• Colin Bass - bass, lead vocals
    • Andy Ward - drums
  2. "Your Love Is Stranger Than Mine" (Colin Bass, Latimer, Jan Schelhaas, Andy Ward) – 3:26
    • Andrew Latimer - guitar, backing vocals
    • Kit Watkins - Prophet Five synthesizer
    • Jan Schelhaas - Yamaha electric grand piano, Mini Moog
    • Colin Bass - bass, lead vocals
    • Andy Ward - drums
    • Mel Collins - alto saxophone
  3. "Eye of the Storm" (Kit Watkins) – 3:52 - this was an updated version of a track that Watkins had played with his previous band Happy the Man
    • Andrew Latimer - guitar
    • Kit Watkins - clavinet, flute, Solina and Moog synthesizers
    • Colin Bass - fretless Wal bass
    • Andy Ward - massed marching military snares
  4. "Who We Are" (Latimer) – 7:52
    • Andrew Latimer - guitar, lead vocals, flute, autoharp
    • Kit Watkins - Solina and Moog synthesizers
    • Jan Schelhaas - grand piano
    • Colin Bass - bass, backing vocals
    • Andy Ward - drums
    • Simon Jeffes - orchestral arrangements
Side two
  1. "Survival" (Latimer) – 1:12
    • Simon Jeffes - orchestral arrangements
    • Gavin Wright - leader of the orchestra
  2. "Hymn to Her" (Latimer, Schelhaas) – 5:37
    • Andrew Latimer - guitar, lead vocals, flute, autoharp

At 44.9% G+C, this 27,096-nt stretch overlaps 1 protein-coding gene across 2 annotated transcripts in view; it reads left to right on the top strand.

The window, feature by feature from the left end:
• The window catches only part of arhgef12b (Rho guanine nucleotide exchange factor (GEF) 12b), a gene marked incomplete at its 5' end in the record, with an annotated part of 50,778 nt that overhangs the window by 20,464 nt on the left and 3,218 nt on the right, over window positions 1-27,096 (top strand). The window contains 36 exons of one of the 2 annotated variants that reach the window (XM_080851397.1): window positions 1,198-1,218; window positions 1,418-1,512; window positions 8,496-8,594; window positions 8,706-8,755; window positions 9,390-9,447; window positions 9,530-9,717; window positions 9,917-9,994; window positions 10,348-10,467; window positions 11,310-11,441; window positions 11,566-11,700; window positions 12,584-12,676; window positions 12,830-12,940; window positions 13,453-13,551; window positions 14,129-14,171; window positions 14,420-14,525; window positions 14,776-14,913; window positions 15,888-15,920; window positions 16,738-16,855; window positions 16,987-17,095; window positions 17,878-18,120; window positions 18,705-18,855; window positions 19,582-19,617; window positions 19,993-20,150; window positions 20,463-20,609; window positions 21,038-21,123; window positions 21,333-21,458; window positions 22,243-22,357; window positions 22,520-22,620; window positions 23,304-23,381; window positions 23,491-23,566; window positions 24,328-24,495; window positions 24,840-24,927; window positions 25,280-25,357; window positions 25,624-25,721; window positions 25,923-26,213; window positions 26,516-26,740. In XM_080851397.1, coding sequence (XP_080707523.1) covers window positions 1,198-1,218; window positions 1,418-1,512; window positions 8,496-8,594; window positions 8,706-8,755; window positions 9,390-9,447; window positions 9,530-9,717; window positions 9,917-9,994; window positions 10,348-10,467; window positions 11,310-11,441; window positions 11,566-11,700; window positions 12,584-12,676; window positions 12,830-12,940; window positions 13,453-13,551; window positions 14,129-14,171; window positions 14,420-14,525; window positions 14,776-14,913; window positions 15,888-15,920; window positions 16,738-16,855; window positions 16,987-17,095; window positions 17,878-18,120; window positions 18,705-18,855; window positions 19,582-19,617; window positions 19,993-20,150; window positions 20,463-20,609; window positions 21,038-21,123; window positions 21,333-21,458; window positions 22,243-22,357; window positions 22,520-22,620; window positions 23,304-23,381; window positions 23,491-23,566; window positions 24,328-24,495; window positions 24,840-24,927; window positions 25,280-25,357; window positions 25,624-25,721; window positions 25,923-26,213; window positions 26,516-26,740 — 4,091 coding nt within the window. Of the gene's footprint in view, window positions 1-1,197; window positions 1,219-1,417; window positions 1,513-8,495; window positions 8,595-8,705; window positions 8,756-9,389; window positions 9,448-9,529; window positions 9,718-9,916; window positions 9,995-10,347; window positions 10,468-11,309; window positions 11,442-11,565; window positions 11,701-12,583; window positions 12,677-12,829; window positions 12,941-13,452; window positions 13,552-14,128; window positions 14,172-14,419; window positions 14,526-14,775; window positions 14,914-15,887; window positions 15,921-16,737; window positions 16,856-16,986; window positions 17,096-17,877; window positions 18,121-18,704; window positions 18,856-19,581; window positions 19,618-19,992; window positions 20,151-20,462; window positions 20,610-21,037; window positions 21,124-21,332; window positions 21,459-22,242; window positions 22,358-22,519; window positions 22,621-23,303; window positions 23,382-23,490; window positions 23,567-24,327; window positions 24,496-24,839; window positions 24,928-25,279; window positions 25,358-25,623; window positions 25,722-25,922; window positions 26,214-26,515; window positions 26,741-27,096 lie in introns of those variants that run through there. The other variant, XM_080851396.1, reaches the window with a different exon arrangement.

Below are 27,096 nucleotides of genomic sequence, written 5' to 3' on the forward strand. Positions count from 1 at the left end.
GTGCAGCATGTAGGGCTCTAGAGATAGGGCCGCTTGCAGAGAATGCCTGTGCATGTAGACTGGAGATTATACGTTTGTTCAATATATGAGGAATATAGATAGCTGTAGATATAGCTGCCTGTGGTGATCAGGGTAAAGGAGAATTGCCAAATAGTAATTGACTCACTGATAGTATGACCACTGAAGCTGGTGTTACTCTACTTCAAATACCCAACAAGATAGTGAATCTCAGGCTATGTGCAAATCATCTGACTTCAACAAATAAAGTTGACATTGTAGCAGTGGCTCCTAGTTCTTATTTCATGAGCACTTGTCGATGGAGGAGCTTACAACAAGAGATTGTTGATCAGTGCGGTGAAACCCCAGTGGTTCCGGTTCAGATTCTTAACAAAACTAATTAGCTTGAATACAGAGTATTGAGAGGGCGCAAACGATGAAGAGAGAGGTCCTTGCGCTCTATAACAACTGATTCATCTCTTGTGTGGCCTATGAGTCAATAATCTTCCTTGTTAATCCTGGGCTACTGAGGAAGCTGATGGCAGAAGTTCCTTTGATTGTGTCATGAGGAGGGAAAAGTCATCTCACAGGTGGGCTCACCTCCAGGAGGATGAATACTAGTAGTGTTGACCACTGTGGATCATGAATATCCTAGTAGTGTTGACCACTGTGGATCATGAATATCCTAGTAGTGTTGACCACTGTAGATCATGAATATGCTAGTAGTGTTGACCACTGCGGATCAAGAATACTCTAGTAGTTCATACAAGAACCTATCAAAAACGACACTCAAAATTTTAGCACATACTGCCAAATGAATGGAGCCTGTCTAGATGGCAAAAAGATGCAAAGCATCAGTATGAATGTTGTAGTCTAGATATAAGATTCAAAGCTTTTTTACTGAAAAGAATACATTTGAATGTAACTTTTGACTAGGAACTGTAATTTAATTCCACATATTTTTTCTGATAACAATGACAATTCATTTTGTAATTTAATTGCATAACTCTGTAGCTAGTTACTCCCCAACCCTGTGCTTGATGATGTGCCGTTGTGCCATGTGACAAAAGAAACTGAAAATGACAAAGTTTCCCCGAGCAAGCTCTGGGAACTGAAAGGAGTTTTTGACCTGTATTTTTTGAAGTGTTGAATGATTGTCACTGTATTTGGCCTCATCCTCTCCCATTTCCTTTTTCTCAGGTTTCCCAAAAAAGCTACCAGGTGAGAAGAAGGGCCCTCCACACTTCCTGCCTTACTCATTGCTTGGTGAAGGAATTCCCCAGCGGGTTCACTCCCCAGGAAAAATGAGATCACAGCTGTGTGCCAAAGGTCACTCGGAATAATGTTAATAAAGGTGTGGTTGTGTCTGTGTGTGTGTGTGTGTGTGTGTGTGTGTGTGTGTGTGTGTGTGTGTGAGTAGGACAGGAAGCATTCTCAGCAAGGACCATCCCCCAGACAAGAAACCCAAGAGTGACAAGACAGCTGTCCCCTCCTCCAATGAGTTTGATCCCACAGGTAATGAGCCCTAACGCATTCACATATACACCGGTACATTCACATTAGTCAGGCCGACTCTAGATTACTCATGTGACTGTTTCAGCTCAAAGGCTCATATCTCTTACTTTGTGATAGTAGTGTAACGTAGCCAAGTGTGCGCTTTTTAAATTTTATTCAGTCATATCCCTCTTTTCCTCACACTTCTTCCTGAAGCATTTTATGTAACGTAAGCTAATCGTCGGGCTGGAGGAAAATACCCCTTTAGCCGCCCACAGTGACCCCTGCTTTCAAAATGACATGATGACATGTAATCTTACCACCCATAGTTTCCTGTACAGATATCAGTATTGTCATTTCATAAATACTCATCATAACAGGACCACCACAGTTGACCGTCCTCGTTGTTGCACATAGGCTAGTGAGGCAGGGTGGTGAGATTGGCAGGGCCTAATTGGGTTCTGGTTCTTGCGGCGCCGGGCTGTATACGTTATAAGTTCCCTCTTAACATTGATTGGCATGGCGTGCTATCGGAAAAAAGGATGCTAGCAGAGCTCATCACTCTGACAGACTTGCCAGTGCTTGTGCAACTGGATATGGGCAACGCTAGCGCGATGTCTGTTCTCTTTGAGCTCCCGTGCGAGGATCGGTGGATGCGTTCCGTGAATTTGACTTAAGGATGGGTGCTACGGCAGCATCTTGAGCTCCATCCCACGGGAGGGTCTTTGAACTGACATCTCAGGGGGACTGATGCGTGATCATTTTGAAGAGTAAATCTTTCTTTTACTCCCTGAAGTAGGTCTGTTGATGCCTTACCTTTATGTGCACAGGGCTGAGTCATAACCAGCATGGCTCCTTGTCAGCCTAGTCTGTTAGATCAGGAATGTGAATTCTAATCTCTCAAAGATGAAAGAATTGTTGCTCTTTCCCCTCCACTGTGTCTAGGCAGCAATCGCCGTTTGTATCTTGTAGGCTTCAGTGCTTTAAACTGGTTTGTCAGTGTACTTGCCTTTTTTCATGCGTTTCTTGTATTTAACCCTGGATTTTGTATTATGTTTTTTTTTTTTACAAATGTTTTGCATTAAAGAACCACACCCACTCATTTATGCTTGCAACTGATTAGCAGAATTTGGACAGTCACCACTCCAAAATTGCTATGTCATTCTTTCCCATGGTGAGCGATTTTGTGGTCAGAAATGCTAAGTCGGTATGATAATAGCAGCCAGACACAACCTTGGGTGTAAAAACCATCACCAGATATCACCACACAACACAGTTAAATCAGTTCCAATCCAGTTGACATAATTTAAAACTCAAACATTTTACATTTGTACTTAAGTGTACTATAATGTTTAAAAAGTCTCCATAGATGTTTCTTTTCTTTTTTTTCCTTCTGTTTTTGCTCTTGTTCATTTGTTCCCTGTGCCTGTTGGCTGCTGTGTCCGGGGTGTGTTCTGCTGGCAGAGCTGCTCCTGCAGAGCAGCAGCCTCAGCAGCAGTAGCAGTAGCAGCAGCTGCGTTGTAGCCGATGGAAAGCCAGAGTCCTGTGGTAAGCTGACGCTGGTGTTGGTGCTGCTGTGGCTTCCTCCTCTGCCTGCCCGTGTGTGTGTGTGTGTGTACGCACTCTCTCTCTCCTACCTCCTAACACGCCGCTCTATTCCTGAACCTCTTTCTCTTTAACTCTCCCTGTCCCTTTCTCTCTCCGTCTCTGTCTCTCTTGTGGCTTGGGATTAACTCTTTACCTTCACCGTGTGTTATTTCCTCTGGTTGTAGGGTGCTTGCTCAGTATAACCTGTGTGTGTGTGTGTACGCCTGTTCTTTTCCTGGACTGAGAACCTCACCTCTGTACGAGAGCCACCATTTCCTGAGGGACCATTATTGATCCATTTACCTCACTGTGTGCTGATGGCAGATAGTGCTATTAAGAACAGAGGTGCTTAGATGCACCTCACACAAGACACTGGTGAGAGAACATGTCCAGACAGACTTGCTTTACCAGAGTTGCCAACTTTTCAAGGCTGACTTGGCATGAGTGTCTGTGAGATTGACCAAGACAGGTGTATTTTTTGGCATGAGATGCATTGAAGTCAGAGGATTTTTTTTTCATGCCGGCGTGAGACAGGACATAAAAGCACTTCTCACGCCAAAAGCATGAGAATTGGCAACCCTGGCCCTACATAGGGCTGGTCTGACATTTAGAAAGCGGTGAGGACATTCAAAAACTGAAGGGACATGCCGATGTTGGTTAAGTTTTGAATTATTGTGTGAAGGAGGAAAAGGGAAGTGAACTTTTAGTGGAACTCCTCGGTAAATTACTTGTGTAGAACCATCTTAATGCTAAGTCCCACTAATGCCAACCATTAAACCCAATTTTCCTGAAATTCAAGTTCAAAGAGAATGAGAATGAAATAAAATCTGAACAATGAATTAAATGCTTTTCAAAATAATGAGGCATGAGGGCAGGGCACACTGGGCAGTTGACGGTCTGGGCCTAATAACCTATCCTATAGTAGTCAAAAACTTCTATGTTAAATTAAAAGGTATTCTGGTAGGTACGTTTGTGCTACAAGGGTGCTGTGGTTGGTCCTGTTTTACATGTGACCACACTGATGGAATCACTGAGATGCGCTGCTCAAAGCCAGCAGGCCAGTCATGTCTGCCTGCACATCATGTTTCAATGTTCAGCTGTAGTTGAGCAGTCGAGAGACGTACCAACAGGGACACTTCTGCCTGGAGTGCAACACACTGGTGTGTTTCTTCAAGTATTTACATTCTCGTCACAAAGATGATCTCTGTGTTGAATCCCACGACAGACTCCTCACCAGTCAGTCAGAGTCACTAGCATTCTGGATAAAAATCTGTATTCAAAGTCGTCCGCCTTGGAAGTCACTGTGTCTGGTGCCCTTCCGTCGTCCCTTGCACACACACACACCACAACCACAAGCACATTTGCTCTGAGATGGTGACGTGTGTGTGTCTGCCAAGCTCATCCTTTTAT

• Kit Watkins - clavinet, Hammond C3 organ, Solina and Moog synthesizers
    • Jan Schelhaas - grand piano
    • Colin Bass - bass, backing vocals
    • Andy Ward - drums
  3. "Neon Magic" (Latimer, Viv McAuliffe, Schelhaas) – 4:39
    • Andrew Latimer - guitar, lead vocals
    • Kit Watkins - Hammond C3 organ, Yamaha Cs80 and Solina synthesizers
    • Jan Schelhaas - Yamaha electric grand piano, Solina, Yamaha Cs80 and Moog synthesizers
    • Colin Bass - bass
    • Andy Ward - drums
  4. "Remote Romance" (Latimer, Watkins) – 4:07
    • Andrew Latimer - guitar
    • Kit Watkins - clavinet, Hammond C3 organ, Yamaha Cs80 and Moog synthesizers, Ems sequenceer
    • Jan Schelhaas - Ems sequencer
    • Andy Ward - drums, percussion, loops
  5. "Ice" (Latimer) – 10:17
    • Andrew Latimer - guitar
    • Kit Watkins - Yamaha electric grand and Rhodes pianos, Hammond C3 organ, Solina and Moog synthesizers
    • Jan Schelhaas - grand piano
    • Colin Bass - bass
    • Andy Ward - drums [2]
2009 Expanded & Remastered Edition
  1. "Remote Romance" (Single version)
  2. "Ice" (Live 1981) – 7:15

Personnel[edit]

Camel
Additional musicians

References[edit]

2. John Tracy, Decca 1989 CD edition

3. http://www.rajaz.co.uk/

External links[edit]